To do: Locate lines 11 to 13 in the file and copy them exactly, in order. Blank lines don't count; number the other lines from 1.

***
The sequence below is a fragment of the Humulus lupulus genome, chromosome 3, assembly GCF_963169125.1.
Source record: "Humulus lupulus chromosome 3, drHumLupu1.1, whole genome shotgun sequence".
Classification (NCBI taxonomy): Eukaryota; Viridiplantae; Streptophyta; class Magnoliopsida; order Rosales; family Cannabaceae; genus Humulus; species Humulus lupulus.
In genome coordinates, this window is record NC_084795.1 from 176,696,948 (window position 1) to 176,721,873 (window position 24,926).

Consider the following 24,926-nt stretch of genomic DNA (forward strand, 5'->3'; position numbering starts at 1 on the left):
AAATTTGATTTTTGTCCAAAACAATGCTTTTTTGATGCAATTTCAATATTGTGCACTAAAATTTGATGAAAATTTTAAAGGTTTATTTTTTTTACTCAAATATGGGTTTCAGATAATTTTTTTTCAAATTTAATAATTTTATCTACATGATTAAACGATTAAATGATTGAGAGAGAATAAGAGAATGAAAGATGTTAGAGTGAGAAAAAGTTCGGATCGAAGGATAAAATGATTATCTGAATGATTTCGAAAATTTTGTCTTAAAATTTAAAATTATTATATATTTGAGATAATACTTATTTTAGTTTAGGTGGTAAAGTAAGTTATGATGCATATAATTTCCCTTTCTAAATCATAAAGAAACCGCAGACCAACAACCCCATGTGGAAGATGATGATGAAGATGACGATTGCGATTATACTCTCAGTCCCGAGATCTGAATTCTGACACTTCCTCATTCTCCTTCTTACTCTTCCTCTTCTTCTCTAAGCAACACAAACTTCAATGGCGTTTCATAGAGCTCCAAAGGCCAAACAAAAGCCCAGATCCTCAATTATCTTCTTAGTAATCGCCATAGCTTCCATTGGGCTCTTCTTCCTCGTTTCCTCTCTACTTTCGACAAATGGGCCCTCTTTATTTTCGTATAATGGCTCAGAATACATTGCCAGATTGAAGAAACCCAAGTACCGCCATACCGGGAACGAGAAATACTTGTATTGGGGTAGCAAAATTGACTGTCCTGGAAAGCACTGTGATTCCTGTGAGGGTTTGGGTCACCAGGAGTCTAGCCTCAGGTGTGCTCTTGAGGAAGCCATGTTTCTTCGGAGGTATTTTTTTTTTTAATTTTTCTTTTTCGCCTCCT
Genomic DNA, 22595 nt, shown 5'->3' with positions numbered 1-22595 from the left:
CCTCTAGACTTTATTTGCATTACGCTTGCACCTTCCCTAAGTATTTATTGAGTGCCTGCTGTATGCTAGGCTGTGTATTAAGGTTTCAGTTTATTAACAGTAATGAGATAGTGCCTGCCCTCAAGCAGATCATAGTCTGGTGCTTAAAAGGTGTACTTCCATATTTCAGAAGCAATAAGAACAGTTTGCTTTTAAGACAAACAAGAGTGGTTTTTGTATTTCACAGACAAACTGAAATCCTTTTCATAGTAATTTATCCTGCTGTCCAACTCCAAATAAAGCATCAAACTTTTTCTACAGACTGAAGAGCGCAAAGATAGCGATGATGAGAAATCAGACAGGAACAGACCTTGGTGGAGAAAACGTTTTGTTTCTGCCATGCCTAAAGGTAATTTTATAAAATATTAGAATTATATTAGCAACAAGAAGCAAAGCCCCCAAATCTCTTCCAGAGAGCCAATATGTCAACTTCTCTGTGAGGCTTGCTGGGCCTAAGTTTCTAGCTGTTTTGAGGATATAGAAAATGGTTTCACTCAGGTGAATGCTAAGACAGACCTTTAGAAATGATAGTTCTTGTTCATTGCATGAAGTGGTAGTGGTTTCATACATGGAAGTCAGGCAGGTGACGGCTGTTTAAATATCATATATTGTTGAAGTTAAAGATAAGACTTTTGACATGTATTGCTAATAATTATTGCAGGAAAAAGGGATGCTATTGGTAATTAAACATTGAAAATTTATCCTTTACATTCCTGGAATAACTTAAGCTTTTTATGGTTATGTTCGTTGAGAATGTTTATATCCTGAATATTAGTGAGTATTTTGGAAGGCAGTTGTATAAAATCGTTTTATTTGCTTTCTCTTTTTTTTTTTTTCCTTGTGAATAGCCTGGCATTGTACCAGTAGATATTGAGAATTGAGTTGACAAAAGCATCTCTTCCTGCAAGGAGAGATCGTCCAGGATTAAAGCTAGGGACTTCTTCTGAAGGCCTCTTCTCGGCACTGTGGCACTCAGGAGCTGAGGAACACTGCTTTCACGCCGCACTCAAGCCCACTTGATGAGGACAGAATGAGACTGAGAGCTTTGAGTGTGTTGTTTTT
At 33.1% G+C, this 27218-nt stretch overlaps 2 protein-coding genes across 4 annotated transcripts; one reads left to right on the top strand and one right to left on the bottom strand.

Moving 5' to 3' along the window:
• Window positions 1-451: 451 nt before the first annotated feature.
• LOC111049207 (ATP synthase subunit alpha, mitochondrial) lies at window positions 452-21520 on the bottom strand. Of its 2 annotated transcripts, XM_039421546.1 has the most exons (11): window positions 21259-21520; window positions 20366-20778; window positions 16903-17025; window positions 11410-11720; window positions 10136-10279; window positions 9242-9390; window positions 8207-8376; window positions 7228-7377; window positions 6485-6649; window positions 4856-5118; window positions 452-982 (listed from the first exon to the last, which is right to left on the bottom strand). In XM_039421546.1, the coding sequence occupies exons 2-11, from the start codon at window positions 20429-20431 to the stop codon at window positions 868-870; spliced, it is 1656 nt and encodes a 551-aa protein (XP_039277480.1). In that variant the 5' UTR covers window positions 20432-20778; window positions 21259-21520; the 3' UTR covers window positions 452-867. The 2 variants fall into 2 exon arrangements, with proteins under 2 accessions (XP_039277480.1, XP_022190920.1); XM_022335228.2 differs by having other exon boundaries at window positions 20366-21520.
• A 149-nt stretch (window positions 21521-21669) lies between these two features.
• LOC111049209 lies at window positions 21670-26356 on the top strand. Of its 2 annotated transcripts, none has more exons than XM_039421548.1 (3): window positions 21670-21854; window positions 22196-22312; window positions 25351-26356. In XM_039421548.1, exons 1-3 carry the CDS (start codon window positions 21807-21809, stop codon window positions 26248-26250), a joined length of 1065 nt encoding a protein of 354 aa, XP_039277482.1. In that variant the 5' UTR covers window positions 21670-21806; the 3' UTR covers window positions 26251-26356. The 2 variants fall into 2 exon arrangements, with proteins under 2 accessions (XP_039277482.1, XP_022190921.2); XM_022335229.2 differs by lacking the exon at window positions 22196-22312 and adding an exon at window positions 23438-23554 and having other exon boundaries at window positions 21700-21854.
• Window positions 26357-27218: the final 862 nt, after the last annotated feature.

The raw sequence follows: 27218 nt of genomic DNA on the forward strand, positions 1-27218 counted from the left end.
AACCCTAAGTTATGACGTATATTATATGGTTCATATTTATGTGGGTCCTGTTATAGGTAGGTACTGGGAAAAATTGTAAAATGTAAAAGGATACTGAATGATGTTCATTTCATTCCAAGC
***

• Window positions 1-451: 451 nt before the first annotated feature.
• LOC111049207 (ATP synthase subunit alpha, mitochondrial) lies at window positions 452-21520 on the bottom strand. Of its 2 annotated transcripts, XM_039421546.1 has the most exons (11): window positions 21259-21520; window positions 20366-20778; window positions 16903-17025; window positions 11410-11720; window positions 10136-10279; window positions 9242-9390; window positions 8207-8376; window positions 7228-7377; window positions 6485-6649; window positions 4856-5118; window positions 452-982 (listed from the first exon to the last, which is right to left on the bottom strand). In XM_039421546.1, the coding sequence occupies exons 2-11, from the start codon at window positions 20429-20431 to the stop codon at window positions 868-870; spliced, it is 1656 nt and encodes a 551-aa protein (XP_039277480.1). In that variant the 5' UTR covers window positions 20432-20778; window positions 21259-21520; the 3' UTR covers window positions 452-867. The 2 variants fall into 2 exon arrangements, with proteins under 2 accessions (XP_039277480.1, XP_022190920.1); XM_022335228.2 differs by having other exon boundaries at window positions 20366-21520.
• A 149-nt stretch (window positions 21521-21669) lies between these two features.